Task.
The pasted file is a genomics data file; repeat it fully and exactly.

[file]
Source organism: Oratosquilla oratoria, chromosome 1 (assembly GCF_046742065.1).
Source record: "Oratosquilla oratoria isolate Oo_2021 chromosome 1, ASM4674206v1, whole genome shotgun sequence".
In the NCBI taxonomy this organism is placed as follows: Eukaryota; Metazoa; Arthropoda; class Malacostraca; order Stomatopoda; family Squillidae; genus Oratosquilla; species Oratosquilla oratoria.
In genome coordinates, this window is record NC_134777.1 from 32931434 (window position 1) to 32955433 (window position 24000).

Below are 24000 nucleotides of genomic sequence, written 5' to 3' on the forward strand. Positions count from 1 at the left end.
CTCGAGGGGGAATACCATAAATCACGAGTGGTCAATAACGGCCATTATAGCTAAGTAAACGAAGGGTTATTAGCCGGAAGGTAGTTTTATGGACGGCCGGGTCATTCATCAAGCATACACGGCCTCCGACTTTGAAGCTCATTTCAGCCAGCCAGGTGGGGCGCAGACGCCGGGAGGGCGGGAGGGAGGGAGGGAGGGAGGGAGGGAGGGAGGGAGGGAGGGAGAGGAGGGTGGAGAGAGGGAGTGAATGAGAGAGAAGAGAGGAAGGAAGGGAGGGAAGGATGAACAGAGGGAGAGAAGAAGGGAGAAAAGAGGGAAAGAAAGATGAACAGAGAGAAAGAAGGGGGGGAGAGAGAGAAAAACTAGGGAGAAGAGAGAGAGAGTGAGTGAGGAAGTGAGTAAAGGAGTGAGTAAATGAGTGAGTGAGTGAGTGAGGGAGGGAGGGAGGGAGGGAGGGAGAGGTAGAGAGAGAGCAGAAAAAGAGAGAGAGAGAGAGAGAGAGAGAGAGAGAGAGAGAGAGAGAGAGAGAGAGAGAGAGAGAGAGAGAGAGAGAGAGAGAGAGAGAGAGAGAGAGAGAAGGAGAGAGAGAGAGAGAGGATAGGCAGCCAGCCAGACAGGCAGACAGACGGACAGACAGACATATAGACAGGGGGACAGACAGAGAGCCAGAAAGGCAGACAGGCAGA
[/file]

Source organism: Oratosquilla oratoria, chromosome 1 (assembly GCF_046742065.1).
Source record: "Oratosquilla oratoria isolate Oo_2021 chromosome 1, ASM4674206v1, whole genome shotgun sequence".
In the NCBI taxonomy this organism is placed as follows: Eukaryota; Metazoa; Arthropoda; class Malacostraca; order Stomatopoda; family Squillidae; genus Oratosquilla; species Oratosquilla oratoria.
In genome coordinates, this window is record NC_134777.1 from 32931434 (window position 1) to 32955433 (window position 24000).

Below are 24000 nucleotides of genomic sequence, written 5' to 3' on the forward strand. Positions count from 1 at the left end.
CTCGAGGGGGAATACCATAAATCACGAGTGGTCAATAACGGCCATTATAGCTAAGTAAACGAAGGGTTATTAGCCGGAAGGTAGTTTTATGGACGGCCGGGTCATTCATCAAGCATACACGGCCTCCGACTTTGAAGCTCATTTCAGCCAGCCAGGTGGGGCGCAGACGCCGGGAGGGCGGGAGGGAGGGAGGGAGGGAGGGAGGGAGGGAGGGAGGGAGGGAGAGGAGGGTGGAGAGAGGGAGTGAATGAGAGAGAAGAGAGGAAGGAAGGGAGGGAAGGATGAACAGAGGGAGAGAAGAAGGGAGAAAAGAGGGAAAGAAAGATGAACAGAGAGAAAGAAGGGGGGGAGAGAGAGAAAAACTAGGGAGAAGAGAGAGAGAGTGAGTGAGGAAGTGAGTAAAGGAGTGAGTAAATGAGTGAGTGAGTGAGTGAGGGAGGGAGGGAGGGAGGGAGGGAGAGGTAGAGAGAGAGCAGAAAAAGAGAGAGAGAGAGAGAGAGAGAGAGAGAGAGAGAGAGAGAGAGAGAGAGAGAGAGAGAGAGAGAGAGAGAGAGAGAGAGAGAGAGAGAGAGAGAGAAGGAGAGAGAGAGAGAGAGGATAGGCAGCCAGCCAGACAGGCAGACAGACGGACAGACAGACATATAGACAGGGGGACAGACAGAGAGCCAGAAAGGCAGACAGGCAGA